Saskatchewan's advocate for children and youth says he hopes the final report of the province's special committee on traffic safety - which will be made public Friday - will tackle issues around drinking and driving.

On Facebook recently, Bob Pringle posted concerns about Statistics Canada numbers that indicate rates of impaired driving charges for young people are much higher in Saskatchewan than the national average.

"Typically people think we're into child welfare only, but we have issues and perspective on anything where people are young," Pringle said in an interview Wednesday.

In 2011, Saskatchewan and Prince Edward Island recorded the highest impaired driving rates overall among provinces, according to Statistics Canada.

"Hopefully the traffic board report will have something to say about this," Pringle said, noting numbers of impaired driving charges in Alberta and Manitoba are better than those for Saskatchewan, where recorded incidents have been increasing over recent years.

"There may be some best practices on the Prairies where we can learn from other provinces," Pringle said, noting options could include changes to legislation, law enforcement practices and education and prevention efforts.

Pringle said he intends to send a letter to Donna Harpauer, the provincial cabinet minister responsible for SGI, requesting a meeting to discuss the issue.

Harpauer said Wednesday she would be happy to meet with Pringle, and like him, she would be surprised if the traffic safety committee report didn't make recommendations related to drinking and driving.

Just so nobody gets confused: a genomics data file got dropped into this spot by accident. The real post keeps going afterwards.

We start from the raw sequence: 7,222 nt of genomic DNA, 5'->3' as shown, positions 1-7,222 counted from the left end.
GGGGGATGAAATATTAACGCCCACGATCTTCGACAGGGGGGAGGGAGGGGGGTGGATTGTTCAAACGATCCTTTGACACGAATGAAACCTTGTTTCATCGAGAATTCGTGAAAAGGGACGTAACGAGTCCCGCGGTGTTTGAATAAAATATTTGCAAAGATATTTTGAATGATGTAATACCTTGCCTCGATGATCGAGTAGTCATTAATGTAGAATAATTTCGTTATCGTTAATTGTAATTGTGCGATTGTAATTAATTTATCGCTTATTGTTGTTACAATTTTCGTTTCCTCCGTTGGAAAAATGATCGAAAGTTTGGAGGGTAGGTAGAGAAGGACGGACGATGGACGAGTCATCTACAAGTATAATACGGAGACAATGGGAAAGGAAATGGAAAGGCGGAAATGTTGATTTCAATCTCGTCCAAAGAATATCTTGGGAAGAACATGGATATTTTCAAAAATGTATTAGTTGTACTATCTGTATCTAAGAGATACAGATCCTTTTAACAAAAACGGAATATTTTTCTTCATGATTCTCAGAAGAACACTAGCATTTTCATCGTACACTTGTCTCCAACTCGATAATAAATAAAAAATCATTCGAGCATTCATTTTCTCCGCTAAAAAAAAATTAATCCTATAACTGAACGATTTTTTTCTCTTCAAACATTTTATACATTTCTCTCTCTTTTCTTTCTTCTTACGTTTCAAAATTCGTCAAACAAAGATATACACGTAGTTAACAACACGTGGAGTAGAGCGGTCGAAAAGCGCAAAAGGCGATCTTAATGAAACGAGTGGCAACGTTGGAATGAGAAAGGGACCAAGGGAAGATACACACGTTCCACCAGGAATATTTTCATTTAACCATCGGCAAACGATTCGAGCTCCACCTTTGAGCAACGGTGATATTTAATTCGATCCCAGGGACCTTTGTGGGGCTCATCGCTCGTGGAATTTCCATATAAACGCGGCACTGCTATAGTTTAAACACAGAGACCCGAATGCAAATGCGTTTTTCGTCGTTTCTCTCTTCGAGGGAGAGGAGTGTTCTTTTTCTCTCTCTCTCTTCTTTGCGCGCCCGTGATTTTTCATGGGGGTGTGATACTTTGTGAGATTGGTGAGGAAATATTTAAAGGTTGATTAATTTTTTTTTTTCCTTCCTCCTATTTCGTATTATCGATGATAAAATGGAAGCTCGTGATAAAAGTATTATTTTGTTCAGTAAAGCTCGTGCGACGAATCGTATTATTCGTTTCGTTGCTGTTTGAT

"We have the traffic safety committee, the all-party committee, that's been having consultations around the province and there is undoubtedly going to be submissions and ... presentations on this very issue," Harpauer said.

"We definitely believe this is a concern and hope the committee has some recommendations ... that we need to consider as well as others we're hoping we can implement fairly quickly."

The committee was chaired by MLA and legislative secretary Darryl Hickie and looked at a variety of traffic safety issues. Harpauer said the government will look to its report before announcing any action regarding drinking and driving. She noted SGI as well as the ministries of justice and corrections and policing made presentations to the committee regarding drinking and driving concerns.

So did Mothers Against Drunk Driving. MADD Canada chapter services manager Louise Twerdy said she was pleased that the committee was struck and that MADD was involved in the consultations.

"What we're hoping to see are some meaningful changes that are going to lead to increased safety and the overall reduced impaired driving rate in the province of Saskatchewan," Twerdy said Wednesday.

She said MADD wants to see two things in particular: expanded prohibition of any alcohol consumption for young drivers, and increased administrative sanctions for drivers of all ages who have certain levels of blood-alcohol content in their systems, but not enough to be charged with a criminal offence.

Source: The Star Phoenix



Last updated on: 2013-09-04 | Link to this post